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Dirt trackin' goes back to the basics 

An oasis of noise and mud

NASCAR has its roots in moonshine running. The first NASCAR race was held on the beach in Daytona. But in the last quarter-century, NASCAR has become as corporate as the NFL and NBA. If you want to get back to the real roots of car racing, dirt track racing is the closest you can get.

About 80 miles north on I-75, 14 miles down the Trail of Tears Highway, past a golf course, a gas station, a couple of revivalist churches and not a whole heck of a lot else, you'll find the North Georgia Speedway, home of "dirt trackin' at its best."

The track is an oasis of noise and mud in the otherwise serene part of the world. Locals gather there in the summer on Saturday afternoons to drink Cokes, eat hot dogs and watch the cars roar around the sloped track.

As the cars slide into their turns, their front tires lift inches off the ground and their back tires spin, spraying chunks of dirt onto the spectators. Michael Young, a tufting machine mechanic who is standing up against the fence that surrounds the track, throws his hands in front of his face as he's pelted with clay.

"I got it stuck in my hair like chewing gum!" Young exclaims, laughing as he picks a piece of red Georgia clay out of his short, brown hair.

Today, Young is watching the action with his best friend, Nelson, and his daughter, Pamela. Young's brother, Mickey, has a car that is going to race in the "hobby division." His 16-year-old daughter, Laura, usually attends the races with him but tonight she's on a date. "I wish she was down here with me," Young says. "Big time. But you gotta give them their space."

Young says he started coming to dirt track racing on a regular basis when he was trying to quit drinking. The track doesn't permit alcohol, so that made it easy to stay clean. "I figured better to spend $12 a week going to the races than spend $50 a day drinking," he says.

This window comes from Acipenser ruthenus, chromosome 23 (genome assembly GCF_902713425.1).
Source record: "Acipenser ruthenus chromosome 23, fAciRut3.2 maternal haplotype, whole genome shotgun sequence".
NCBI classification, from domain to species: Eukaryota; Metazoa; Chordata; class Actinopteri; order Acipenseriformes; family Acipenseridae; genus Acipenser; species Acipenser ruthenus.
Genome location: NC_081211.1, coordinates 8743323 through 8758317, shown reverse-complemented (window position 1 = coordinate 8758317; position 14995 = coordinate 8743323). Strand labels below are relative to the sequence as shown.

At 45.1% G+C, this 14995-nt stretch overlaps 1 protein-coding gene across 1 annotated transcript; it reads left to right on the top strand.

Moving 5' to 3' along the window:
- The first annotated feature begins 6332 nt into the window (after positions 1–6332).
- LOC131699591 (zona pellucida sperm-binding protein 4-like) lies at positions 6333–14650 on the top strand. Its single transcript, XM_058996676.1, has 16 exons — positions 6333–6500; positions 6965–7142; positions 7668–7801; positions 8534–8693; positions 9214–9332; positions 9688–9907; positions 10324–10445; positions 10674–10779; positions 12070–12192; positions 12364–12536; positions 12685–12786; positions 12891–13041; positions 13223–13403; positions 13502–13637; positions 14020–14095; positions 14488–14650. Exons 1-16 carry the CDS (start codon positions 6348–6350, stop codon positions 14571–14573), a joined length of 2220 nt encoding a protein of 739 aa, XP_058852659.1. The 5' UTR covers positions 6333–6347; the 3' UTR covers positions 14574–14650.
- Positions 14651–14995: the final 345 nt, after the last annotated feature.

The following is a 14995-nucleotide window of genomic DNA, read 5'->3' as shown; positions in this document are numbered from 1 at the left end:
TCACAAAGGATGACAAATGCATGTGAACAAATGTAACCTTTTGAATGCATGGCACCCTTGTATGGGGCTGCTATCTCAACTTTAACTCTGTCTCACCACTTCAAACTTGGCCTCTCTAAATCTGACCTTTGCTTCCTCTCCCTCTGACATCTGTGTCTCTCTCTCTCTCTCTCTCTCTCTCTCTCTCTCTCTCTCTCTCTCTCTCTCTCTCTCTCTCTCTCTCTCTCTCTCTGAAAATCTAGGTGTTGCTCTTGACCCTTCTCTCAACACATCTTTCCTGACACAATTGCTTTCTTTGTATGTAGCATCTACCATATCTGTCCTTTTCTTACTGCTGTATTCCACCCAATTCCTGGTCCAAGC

Young decided to embrace dirt track racing over Chatsworth's other limited recreational activities. "There's a go kart track across the street, and the North Georgia Mini Speedway is down the road," Young says. "But this here is the most exciting thing. Plus, those go karts are pretty dangerous."

Young, who has been coming to the races for 23 years, sits as close as he can get. He pays for a reserved spot where he parks his truck, only a few feet from the metal fence that wraps around the track. Other spectators sit in the bleachers that line the hill that leads to the track.

At the top of the hill is the snack bar, which offers the usual sporting event fare. In the top left-hand corner of a board above the grill, the items for sale are listed: hamburgers, $2.75; hot dogs, $2; corndogs, $1.50; and nachos, $2.50. Below the food items, a few other necessities are listed: Rolaids, Advil and earplugs that all cost $1 each.

Billboards around the track advertise Pit Stop Portables, Hicks Specialty Welding, Kevco Graphics Custom Racing Decals, Dalton Pressure Washer and the Dalton Army Recruitment Center.